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Tanzania13 June 2005

Zanzibar government bans leading columnist

Reporters Without Borders today roundly condemned the semi-autonomous island of Zanzibar’s ban on leading newspaper columnist Jabir Idrissa, noting that the island’s authorities were for the first time claiming that press accreditation issued by the government in Dar-es-Salaam is not valid in their part of Tanzania.

"No one is going to be taken in by this new ploy from a government with such repressive tendencies as Zanzibar’s," the press freedom organisation said. "The pretext it has found for banning a critical columnist from practising any form of journalism is utterly absurd."

The elections scheduled for October in Zanzibar will take place in "a climate of intimidation and censorship," the organisation predicted. "If elections are to be free, fair and transparent, journalists must be able to work freely, without having to submit to any thought tribunal."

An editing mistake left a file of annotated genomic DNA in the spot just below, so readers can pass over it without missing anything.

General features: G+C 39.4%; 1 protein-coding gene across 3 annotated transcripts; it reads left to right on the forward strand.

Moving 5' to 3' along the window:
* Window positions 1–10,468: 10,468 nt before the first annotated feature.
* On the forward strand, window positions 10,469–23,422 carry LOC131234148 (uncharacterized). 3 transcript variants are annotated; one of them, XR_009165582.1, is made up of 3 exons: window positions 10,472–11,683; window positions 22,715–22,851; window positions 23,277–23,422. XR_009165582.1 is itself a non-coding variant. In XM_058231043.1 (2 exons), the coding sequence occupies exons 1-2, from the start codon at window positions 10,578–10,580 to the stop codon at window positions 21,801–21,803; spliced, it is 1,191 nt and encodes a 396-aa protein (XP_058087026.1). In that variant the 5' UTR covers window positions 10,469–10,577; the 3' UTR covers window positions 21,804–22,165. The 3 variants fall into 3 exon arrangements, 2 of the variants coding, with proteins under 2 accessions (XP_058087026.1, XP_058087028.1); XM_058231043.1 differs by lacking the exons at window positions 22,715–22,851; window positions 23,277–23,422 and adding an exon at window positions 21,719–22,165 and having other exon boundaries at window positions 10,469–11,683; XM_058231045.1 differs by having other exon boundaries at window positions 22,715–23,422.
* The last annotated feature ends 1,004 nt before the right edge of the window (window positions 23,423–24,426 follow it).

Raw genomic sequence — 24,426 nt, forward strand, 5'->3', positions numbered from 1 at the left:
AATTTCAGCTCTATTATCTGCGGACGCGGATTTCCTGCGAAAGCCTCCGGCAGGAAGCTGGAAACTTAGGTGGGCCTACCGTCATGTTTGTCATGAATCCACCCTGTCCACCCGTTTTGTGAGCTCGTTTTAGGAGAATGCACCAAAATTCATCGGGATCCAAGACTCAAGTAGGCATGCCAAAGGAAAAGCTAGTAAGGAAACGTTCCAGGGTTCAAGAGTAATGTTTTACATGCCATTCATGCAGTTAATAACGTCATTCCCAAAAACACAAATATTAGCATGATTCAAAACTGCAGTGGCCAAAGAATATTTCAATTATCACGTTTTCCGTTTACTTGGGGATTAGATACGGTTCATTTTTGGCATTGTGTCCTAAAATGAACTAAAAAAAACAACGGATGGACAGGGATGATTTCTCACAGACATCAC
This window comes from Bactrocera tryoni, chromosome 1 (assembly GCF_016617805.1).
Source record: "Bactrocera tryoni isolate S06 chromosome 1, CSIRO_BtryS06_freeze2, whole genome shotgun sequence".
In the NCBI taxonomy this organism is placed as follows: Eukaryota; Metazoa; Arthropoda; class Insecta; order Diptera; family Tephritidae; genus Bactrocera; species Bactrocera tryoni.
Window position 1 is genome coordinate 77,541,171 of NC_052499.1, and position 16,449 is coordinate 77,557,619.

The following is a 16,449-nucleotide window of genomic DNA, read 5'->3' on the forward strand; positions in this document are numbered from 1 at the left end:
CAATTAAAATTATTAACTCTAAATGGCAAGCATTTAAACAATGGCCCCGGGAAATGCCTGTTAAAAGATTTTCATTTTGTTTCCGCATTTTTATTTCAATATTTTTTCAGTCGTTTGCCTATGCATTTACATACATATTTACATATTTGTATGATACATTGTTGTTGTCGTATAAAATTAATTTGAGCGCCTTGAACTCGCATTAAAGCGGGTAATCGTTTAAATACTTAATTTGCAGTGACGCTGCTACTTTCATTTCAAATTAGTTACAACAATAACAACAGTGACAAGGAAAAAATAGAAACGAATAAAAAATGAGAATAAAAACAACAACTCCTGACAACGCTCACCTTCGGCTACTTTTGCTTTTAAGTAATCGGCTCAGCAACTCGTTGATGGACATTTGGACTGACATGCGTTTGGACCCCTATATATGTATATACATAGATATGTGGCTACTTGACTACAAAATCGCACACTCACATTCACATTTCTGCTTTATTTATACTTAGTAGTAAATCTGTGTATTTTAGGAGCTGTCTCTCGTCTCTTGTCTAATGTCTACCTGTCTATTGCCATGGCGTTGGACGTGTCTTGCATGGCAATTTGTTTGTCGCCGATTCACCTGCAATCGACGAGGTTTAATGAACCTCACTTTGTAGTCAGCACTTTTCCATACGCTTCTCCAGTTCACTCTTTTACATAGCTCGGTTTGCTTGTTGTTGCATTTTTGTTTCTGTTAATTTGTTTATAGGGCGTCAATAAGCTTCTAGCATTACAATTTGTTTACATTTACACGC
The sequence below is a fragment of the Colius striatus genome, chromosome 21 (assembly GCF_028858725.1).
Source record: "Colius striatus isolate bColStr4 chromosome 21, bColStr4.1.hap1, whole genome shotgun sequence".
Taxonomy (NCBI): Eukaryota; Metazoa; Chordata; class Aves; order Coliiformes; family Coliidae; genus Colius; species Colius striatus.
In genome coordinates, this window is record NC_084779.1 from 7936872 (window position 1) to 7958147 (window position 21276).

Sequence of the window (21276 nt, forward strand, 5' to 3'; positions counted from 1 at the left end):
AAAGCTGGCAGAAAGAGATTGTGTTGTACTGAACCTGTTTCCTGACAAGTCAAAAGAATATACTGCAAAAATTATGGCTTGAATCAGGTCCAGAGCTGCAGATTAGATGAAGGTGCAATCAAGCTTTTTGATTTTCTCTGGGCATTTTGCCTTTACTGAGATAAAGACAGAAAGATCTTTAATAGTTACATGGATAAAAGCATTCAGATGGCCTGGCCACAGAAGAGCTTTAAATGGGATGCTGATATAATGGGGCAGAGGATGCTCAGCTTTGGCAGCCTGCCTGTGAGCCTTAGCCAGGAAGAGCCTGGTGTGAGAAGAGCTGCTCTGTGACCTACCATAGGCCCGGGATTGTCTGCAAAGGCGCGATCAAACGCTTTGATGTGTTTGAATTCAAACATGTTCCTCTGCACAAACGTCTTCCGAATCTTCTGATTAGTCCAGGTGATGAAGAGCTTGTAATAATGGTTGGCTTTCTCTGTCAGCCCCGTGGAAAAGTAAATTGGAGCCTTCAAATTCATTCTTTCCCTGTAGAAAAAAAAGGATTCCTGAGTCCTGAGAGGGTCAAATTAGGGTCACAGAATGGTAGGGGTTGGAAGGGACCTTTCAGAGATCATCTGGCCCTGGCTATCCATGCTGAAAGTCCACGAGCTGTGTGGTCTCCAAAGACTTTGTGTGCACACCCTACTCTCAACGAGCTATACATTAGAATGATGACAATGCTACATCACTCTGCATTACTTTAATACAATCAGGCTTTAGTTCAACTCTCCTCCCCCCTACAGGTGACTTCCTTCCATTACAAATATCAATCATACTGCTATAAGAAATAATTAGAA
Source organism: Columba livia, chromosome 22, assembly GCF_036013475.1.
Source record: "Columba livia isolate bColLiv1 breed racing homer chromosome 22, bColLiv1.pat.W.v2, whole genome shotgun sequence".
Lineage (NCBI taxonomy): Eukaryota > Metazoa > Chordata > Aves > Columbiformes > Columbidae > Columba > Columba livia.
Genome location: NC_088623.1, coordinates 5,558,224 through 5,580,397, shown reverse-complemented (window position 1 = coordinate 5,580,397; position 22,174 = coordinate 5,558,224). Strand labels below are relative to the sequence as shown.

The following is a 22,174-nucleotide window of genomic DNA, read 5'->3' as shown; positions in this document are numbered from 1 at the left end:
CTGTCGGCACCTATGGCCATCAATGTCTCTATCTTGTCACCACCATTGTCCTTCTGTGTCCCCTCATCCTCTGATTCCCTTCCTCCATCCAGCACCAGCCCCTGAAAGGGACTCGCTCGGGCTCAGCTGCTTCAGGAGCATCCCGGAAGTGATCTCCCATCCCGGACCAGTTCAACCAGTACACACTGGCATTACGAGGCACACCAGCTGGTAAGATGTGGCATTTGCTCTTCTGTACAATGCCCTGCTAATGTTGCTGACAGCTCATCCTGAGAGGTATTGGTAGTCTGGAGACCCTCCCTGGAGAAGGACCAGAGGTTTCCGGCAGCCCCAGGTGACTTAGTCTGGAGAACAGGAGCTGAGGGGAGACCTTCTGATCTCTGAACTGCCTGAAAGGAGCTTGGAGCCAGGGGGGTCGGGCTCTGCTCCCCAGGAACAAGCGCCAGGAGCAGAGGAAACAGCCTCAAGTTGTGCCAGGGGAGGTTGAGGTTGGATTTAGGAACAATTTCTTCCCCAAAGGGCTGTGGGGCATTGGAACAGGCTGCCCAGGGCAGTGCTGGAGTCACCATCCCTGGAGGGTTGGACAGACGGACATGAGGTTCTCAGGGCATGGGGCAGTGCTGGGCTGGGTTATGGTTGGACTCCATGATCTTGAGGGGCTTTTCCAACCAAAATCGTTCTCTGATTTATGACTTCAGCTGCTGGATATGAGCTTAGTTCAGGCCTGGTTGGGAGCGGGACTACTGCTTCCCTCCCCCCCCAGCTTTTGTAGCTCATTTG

The Zanzibar information ministry’s director of information, Ali Mwinyikai, said in 9 June statement that Idrissa was working "illegally" as a journalist and was therefore banned from continuing to do so "until he complies with the rules in force."

Idrissa has a press card issued by the authorities in the Tanzanian capital of Dar-es-Salaam, but the authorities in Zanzibar are now saying that journalists working on the island must obtain press accreditation from the Zanzibar government.

Idrissa has been writing a political column for the past year that has become very popular. Entitled "Waraka Kutoka Unguja" (Letter from Zanzibar), it has been appearing in the Swahili-language weekly Rai, which is published on the mainland but circulates in Zanzibar. In it, he has often commented ironically on the government’s mismanagement and human rights violations with a view to October’s elections.

The Zanzibar government often reacts to the least criticism in the independent press by accusing it of being a "threat to national unity." It closed down the independent weekly Dira indefinitely in November 2003 after accusing it of "publishing articles that could disrupt peace and solidarity in Zanzibar."



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